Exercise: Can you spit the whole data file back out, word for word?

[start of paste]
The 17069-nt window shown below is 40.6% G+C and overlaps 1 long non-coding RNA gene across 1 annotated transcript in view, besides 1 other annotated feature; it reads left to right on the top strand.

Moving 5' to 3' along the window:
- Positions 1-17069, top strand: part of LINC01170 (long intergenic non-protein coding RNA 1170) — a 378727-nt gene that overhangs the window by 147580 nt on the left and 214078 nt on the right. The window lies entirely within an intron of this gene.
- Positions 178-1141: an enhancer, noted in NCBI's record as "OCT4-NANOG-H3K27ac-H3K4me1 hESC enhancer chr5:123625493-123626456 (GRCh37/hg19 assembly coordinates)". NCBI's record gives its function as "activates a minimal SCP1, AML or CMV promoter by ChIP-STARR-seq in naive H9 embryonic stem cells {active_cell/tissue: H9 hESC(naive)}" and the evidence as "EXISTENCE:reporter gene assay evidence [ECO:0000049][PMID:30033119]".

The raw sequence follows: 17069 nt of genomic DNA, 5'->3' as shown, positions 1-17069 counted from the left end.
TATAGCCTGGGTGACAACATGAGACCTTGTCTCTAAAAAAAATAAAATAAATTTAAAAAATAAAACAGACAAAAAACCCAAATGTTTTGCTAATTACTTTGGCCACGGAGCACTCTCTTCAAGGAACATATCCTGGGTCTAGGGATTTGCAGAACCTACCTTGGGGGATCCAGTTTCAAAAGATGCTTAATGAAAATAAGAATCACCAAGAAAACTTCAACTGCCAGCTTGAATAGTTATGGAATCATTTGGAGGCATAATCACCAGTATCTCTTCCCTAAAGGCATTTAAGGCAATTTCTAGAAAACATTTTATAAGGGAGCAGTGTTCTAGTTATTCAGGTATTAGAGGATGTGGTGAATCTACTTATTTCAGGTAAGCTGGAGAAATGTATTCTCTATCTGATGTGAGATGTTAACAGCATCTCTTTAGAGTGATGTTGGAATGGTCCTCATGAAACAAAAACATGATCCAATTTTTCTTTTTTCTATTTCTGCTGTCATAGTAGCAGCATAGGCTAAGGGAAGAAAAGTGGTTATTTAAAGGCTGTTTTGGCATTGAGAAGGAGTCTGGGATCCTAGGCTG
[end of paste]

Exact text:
The 17069-nt window shown below is 40.6% G+C and overlaps 1 long non-coding RNA gene across 1 annotated transcript in view, besides 1 other annotated feature; it reads left to right on the top strand.

Moving 5' to 3' along the window:
- Positions 1-17069, top strand: part of LINC01170 (long intergenic non-protein coding RNA 1170) — a 378727-nt gene that overhangs the window by 147580 nt on the left and 214078 nt on the right. The window lies entirely within an intron of this gene.
- Positions 178-1141: an enhancer, noted in NCBI's record as "OCT4-NANOG-H3K27ac-H3K4me1 hESC enhancer chr5:123625493-123626456 (GRCh37/hg19 assembly coordinates)". NCBI's record gives its function as "activates a minimal SCP1, AML or CMV promoter by ChIP-STARR-seq in naive H9 embryonic stem cells {active_cell/tissue: H9 hESC(naive)}" and the evidence as "EXISTENCE:reporter gene assay evidence [ECO:0000049][PMID:30033119]".

The raw sequence follows: 17069 nt of genomic DNA, 5'->3' as shown, positions 1-17069 counted from the left end.
TATAGCCTGGGTGACAACATGAGACCTTGTCTCTAAAAAAAATAAAATAAATTTAAAAAATAAAACAGACAAAAAACCCAAATGTTTTGCTAATTACTTTGGCCACGGAGCACTCTCTTCAAGGAACATATCCTGGGTCTAGGGATTTGCAGAACCTACCTTGGGGGATCCAGTTTCAAAAGATGCTTAATGAAAATAAGAATCACCAAGAAAACTTCAACTGCCAGCTTGAATAGTTATGGAATCATTTGGAGGCATAATCACCAGTATCTCTTCCCTAAAGGCATTTAAGGCAATTTCTAGAAAACATTTTATAAGGGAGCAGTGTTCTAGTTATTCAGGTATTAGAGGATGTGGTGAATCTACTTATTTCAGGTAAGCTGGAGAAATGTATTCTCTATCTGATGTGAGATGTTAACAGCATCTCTTTAGAGTGATGTTGGAATGGTCCTCATGAAACAAAAACATGATCCAATTTTTCTTTTTTCTATTTCTGCTGTCATAGTAGCAGCATAGGCTAAGGGAAGAAAAGTGGTTATTTAAAGGCTGTTTTGGCATTGAGAAGGAGTCTGGGATCCTAGGCTG